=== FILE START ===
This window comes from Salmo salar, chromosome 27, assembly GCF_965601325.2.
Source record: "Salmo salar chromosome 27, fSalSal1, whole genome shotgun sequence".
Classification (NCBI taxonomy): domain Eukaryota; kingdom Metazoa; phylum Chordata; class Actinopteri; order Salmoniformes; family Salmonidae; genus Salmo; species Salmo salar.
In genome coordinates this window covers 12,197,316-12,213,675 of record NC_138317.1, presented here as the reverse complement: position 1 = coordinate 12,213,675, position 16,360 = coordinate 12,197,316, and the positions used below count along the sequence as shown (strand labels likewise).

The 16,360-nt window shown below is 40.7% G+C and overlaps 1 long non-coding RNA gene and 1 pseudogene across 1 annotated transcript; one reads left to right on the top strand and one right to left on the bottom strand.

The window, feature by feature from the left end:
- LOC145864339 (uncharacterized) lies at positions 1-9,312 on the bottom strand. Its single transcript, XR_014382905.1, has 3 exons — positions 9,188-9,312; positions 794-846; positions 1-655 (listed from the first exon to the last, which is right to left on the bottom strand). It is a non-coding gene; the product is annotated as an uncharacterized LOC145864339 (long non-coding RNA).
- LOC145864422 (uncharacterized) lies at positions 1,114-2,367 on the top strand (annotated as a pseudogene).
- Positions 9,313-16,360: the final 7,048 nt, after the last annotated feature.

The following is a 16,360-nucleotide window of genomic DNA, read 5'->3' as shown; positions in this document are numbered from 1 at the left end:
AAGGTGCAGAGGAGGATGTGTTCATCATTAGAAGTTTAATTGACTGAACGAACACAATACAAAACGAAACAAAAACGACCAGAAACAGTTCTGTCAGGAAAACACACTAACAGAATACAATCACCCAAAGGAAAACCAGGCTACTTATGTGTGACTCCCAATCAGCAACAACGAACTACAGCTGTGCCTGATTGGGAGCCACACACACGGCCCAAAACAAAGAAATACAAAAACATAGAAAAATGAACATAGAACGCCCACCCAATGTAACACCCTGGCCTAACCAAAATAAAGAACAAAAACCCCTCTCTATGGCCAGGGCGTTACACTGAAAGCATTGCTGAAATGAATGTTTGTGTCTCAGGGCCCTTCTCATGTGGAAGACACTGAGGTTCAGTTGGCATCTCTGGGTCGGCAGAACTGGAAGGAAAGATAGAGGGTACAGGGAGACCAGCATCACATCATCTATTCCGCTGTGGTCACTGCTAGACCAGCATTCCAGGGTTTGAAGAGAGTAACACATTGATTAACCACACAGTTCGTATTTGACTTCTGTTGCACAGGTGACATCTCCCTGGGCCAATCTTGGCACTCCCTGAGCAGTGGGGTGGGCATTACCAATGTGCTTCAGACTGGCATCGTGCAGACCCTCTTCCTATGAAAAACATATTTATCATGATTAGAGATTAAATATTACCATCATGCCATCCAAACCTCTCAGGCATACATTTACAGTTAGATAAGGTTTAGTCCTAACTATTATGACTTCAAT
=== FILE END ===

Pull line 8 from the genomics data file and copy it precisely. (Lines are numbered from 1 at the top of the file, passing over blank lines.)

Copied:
- LOC145864422 (uncharacterized) lies at positions 1,114-2,367 on the top strand (annotated as a pseudogene).